It's time to carve out 10 minutes a day for a simple, soul-soothing daily practice, writes Niamh Ennis
I’m not reacting well to being told what I should and shouldn’t do during this enforced period of lockdown.
Now, I must declare that I am utterly compliant on all government directions, but feel that’s as far as I am prepared to go with being told what to do.
I’m definitely not going to do a ‘Couch to 5k in a week’, nor am I going to learn Mandarin by the end of this month! But I will admit to having succumbed to a few of the more common ways of passing this extra time we have at home.
I am now a baker. I have made three banana breads and one Easter cake. All delicious. I know this because I ate three quarters of each of them! It took this to remind me why it was that I had not baked before, which is this: I knew if I did I would eat them. I was right.
I am now also a gardener, albeit, a passive one. My husband has planted beetroot, lettuce, brussel sprouts and potatoes in our back garden. So now we wait. Patiently.
I have an oven I can now use as a mirror, a kitchen drawer that has its own colour coded filing system and a sock drawer that is sparking so much Marie Kondo-inspired joy.
While some of these I admit might seem, well, a little obsessive, I am simply sharing these with you to prove that, whether we admit it or not, we have a little extra time in the day than we normally would have.
And yet I must reiterate that I don’t believe any of us should be told what to do so, please, if this resonates with you, do it, if it doesn’t then that’s fine too.
For me, the idea of a daily practice is quite simply giving yourself permission to slow down
But what I would love would be to see each of you introduce a new daily practice into your lives. For me, the idea of a daily practice is quite simply giving yourself permission to slow down, for your mind to slow down in order to create space and make room for something new to drop in.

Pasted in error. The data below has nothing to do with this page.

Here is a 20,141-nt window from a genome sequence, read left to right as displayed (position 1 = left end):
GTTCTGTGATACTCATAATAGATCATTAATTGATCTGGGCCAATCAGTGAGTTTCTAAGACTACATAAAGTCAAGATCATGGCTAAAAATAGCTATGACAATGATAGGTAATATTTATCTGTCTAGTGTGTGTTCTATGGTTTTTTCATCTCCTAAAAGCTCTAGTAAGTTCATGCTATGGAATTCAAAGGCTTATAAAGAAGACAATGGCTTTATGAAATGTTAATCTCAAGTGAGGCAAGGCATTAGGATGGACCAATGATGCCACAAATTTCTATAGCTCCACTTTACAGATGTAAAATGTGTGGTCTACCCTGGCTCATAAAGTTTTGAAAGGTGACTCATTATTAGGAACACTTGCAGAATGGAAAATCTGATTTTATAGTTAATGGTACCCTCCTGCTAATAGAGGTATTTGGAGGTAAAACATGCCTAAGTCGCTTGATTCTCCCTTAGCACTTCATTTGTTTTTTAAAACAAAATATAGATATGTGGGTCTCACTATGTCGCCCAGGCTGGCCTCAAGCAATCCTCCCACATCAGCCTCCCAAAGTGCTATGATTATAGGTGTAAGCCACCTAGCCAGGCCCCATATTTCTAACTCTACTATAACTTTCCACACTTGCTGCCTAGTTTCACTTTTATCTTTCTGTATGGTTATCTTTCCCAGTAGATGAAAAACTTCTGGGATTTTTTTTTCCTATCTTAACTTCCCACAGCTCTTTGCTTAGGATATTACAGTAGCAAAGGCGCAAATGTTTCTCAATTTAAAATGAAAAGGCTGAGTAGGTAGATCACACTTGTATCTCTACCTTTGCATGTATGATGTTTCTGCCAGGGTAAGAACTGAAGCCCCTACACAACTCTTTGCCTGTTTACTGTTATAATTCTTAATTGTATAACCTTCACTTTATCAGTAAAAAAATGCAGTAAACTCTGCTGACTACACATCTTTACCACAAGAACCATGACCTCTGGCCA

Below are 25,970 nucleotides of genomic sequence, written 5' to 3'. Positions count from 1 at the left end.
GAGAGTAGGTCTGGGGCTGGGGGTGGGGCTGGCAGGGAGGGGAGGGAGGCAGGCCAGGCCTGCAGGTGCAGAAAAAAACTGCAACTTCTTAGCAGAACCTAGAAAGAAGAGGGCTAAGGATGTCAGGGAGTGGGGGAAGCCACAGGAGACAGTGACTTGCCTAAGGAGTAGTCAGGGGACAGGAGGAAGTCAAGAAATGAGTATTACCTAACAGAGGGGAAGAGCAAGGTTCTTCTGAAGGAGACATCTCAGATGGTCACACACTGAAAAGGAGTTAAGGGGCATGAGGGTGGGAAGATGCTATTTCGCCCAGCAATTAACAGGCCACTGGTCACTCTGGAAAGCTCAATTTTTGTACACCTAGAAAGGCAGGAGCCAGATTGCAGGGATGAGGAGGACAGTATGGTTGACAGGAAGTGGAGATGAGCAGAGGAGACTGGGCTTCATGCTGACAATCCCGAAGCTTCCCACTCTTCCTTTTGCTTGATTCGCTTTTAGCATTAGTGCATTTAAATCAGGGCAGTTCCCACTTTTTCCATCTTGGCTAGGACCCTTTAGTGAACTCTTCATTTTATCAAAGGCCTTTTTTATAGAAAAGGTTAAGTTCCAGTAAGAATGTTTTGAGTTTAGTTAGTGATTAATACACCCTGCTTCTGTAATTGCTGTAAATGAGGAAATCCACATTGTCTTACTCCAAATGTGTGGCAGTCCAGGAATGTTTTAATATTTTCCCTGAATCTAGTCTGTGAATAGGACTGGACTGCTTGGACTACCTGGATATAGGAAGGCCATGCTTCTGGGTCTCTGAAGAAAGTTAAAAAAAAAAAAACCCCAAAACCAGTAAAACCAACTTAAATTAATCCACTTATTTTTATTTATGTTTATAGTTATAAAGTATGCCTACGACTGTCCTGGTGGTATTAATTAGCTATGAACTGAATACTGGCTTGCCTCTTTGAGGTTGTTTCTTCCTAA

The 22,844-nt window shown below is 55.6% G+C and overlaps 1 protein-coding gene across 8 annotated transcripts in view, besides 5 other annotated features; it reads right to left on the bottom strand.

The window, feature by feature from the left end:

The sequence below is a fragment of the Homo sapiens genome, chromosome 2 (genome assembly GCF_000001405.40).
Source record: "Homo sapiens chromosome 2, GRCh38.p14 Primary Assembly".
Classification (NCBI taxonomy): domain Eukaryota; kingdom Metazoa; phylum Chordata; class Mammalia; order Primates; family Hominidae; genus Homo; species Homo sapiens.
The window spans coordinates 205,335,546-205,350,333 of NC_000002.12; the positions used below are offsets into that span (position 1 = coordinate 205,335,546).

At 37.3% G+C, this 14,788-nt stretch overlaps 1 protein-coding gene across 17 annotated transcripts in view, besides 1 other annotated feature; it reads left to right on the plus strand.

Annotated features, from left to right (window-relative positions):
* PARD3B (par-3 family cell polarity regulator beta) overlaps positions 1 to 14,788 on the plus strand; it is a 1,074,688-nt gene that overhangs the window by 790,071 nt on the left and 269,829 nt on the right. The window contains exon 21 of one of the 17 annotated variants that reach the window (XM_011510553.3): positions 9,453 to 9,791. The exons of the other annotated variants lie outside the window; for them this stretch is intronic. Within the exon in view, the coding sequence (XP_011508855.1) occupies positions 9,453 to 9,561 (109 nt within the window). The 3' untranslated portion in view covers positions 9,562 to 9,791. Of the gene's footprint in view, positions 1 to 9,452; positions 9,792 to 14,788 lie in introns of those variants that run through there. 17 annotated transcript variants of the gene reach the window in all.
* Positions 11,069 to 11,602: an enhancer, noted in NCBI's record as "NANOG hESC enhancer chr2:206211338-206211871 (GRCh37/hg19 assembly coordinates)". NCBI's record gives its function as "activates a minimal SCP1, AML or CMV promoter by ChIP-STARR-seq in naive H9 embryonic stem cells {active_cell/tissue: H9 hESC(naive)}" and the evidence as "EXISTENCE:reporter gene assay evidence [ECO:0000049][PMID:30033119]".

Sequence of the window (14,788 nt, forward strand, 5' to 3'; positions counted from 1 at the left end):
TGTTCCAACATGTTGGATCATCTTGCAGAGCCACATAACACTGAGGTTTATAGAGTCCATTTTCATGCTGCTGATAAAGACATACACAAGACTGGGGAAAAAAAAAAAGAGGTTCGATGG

Think of your mind like a cluttered press. You are constantly opening it just to stuff more things into it. But what would happen if every day you put a little order on a small piece of it, one shelf at a time, and if during this time you might be tempted to take things out of it, that you know are just using space but are not serving you any more.
In time your press would start to feel and look a lot more organised, more ordered and you would dread going to it less and less.
When you open it now you would even start to feel a sense of freedom and that in itself is intoxicating.
As the days and weeks and months progress there would be infinitely more space in your press and that would allow for new, important, necessary things to reside in your press, even just temporarily.
Your mind is your press. And by creating a daily practice you will be spring cleaning your mind daily.
It is more important now than ever to spend time with ourselves, listening to ourselves, tuning in to what it is that we need right now so that we can learn how to create space and make room for our own thoughts and feelings to rise within us.
So what would this involve?
There are several daily practices that you can choose from. These can vary from journaling, meditations, movement, nature, visualisations, affirmations and gratitude.
The misunderstanding when people think about creating a daily practice is that they aren’t really clear at first WHY they should do this or indeed HOW to do it.
They also buy into the myth that it requires a massive time investment and immediately allow resistance to move in.
So let me quash a few of those beliefs.
You do NOT have to do ALL of those practices I listed above. Select the ones that resonate with you the most and start with them.